Analyzing the next steps for the Houston Astros
After winning the World Series, the Houston Astros have had quite an eventful offseason. They extended their manager, Dusty Baker and fired their general manager, James Click. Then they re-signed Rafael Montero while letting the reigning Cy Young winner in Justin Verlander walk. Since then, they've made their biggest splashes of the offseason.
First, they made a huge upgrade at first base, signing Jose Abreu to a three-year deal. On Sunday, they reached an agreement with Michael Brantley, bringing the veteran back on a one-year, $12 million deal.
The Brantley signing leaves Houston with roughly $20 million to play with before crossing the luxury tax threshold of $233 million. After letting Verlander walk, it's safe to assume that number won't be crossed. Do they have another splash left in them?
They've still got the money to land Michael Conforto, though it appears Houston is confident in Brantley's health for the season. Could another starter be an option? Last year proved a team can never have too much pitching. Is there a massive trade to be swung for a home run piece like Bryan Reynolds?
While a superstar like Reynolds or a risky signing betting on Conforto's health could be sexy in the headlines, it's likely Houston only makes one or two small moves to shore up their roster before heading into 2023. In the arms race that free agency has become, why is this the case?
Because Houston continues to zig while everybody else zags. Most teams are spending obscene money on long-term contracts in a desparate bid to win now that will leave them handicapped in three-to-four years. All the while Houston has maintained their dominance with no end to their reign in sight.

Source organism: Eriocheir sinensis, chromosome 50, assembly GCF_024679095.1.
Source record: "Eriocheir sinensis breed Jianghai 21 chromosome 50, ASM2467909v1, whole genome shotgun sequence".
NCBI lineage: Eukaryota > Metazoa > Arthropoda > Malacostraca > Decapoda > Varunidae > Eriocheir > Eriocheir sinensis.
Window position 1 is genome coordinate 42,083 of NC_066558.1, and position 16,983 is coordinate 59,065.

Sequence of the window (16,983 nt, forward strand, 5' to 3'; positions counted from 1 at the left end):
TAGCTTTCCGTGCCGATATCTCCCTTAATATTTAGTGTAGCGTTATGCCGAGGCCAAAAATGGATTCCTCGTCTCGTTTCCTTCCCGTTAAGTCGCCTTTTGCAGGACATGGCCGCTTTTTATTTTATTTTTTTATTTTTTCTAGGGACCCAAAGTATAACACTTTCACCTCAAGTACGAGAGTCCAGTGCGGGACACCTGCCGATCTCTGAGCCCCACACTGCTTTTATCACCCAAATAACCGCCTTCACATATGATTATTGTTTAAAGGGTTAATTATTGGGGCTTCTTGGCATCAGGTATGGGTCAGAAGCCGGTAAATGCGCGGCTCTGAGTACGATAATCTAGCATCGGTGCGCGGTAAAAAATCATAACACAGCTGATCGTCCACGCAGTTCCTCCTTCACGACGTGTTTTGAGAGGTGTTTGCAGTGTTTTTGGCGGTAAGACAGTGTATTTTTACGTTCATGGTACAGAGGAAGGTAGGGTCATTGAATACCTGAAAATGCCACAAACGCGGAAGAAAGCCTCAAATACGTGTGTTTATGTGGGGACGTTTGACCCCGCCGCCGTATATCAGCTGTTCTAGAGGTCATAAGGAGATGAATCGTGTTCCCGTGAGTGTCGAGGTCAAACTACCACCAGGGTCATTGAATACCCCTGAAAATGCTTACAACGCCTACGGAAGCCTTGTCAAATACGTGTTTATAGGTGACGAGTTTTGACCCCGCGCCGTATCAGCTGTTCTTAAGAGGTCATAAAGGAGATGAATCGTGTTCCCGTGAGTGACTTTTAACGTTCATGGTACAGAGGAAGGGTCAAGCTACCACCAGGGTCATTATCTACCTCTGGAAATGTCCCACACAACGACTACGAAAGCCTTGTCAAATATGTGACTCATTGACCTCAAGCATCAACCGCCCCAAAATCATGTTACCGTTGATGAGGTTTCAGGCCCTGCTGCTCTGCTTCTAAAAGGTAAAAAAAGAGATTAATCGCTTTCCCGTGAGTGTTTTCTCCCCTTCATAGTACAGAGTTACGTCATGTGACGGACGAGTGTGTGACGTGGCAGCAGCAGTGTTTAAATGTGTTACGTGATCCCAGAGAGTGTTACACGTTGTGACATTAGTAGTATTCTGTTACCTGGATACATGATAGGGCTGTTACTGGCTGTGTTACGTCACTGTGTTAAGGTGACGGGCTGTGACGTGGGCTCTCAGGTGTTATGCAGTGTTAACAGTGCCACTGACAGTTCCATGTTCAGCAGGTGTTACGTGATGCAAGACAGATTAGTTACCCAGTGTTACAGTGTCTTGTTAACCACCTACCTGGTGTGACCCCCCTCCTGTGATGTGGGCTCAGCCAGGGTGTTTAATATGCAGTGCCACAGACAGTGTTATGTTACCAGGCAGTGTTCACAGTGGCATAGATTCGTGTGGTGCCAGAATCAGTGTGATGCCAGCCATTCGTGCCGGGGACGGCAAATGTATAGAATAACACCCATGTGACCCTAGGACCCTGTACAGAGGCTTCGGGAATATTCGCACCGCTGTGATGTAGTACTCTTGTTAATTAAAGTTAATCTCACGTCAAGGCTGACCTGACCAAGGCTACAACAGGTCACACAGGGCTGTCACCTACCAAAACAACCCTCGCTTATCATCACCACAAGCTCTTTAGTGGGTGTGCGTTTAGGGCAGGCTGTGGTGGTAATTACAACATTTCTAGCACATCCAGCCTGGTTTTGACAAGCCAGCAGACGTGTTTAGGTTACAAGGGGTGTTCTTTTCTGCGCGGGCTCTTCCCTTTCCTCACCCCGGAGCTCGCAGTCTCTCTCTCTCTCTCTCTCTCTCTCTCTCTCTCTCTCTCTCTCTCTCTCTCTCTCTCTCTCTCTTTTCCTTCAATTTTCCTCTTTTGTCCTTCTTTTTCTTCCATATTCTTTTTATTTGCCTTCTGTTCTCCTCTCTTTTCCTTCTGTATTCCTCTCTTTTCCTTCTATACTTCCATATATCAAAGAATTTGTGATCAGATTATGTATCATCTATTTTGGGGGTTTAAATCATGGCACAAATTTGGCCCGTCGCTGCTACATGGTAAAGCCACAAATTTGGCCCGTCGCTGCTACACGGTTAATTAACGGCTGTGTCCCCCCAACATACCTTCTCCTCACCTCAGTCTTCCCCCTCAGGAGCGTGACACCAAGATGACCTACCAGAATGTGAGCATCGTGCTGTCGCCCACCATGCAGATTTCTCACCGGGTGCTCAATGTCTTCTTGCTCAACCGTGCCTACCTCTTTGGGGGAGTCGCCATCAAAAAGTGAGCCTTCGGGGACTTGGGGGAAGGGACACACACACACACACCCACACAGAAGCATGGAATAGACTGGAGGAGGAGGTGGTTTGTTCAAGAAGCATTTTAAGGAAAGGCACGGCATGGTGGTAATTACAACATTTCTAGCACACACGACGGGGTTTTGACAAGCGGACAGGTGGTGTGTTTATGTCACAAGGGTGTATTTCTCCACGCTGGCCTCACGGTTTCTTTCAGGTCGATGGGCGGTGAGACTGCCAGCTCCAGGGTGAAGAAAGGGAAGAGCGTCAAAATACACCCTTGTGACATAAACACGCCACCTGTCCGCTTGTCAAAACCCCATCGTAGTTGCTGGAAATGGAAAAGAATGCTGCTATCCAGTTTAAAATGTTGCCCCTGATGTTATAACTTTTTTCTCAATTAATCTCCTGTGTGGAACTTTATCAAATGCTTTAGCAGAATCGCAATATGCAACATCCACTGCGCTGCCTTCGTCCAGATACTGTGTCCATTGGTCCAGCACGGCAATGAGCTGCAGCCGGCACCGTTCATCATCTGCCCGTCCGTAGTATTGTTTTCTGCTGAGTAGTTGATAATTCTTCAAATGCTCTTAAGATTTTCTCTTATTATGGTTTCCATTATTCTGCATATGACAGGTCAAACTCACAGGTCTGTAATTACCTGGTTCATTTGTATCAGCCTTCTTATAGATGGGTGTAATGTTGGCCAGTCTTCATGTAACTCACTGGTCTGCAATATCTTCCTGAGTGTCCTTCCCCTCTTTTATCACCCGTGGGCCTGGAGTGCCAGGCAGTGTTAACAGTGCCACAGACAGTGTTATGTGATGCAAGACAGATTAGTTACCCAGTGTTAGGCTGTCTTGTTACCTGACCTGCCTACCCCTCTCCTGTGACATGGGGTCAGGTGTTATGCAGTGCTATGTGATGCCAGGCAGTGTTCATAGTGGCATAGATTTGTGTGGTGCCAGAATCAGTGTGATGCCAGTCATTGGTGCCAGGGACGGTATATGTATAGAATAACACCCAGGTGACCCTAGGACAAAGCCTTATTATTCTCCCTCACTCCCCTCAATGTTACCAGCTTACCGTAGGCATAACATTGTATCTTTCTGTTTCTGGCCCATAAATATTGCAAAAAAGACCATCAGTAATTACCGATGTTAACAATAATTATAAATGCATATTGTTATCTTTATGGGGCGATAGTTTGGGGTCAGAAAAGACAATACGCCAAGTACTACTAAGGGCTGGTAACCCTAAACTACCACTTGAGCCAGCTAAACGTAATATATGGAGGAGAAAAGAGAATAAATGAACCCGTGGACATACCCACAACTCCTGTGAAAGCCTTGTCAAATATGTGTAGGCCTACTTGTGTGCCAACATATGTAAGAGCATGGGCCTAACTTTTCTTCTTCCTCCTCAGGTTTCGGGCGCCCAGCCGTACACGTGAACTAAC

They stay flexible while the rest of the league handcuffs itself.
Flashy or not, I think the Astros remaining moves will be bench pieces to complete the rest of their 40-man roster. Currently, Houston has 40 men on the roster. It's likely they sign a backup catcher and maybe another arm to complete their squad.
Michael Schwab of the Juice Box Journal reported hearing Houston had continued contract talks with Tucker Barnhart. Houston could do worse at the backup catcher spot than the two-time Gold Glove winner.
Beyond Barnhart, maybe a left-handed reliever to satiate Dusty's desire for a lefty in the bullpen.
Two small moves like that put Houston in the driver's seat for 2023. They already have an elite 1-7 in their lineup in Altuve, Brantley, Alvarez, Bregman, Tucker, Abreu and Peña. Verlander or not, their rotation remains elite. And they bring back the best bullpen in baseball. They've got the best roster in the game and they know how to win under the brightest of lights.
The importance of flexibility will come into play at the trade deadline. They will have plenty of room available for a big splash to be made at the trade deadline, whether it be a rental, a disgruntled superstar liek Reynolds, or a player with a couple of years of control. Notable upcoming free agents not playing for a contender include Shohei Ohtani, Javier Baez, Martin Perez, and Marcus Stroman. If Boston falters again, Rafael Devers could be available. Maybe Seattle falters and needs to push all their eggs to 2024, allowing Teoscar Hernandez to reunite with his former teammates.
In the game of baseball, anything can happen. Teams get hot from out of nowhere and anticipated contenders stumble out of the gates and never recover. Names that were never expected to be available hit the market.
Whatever big names are available come the trade deadline, the Astros are primed to make the necessary move(s). By signing a couple of smaller pieces now, Houston can land the big fish at the most opportune time.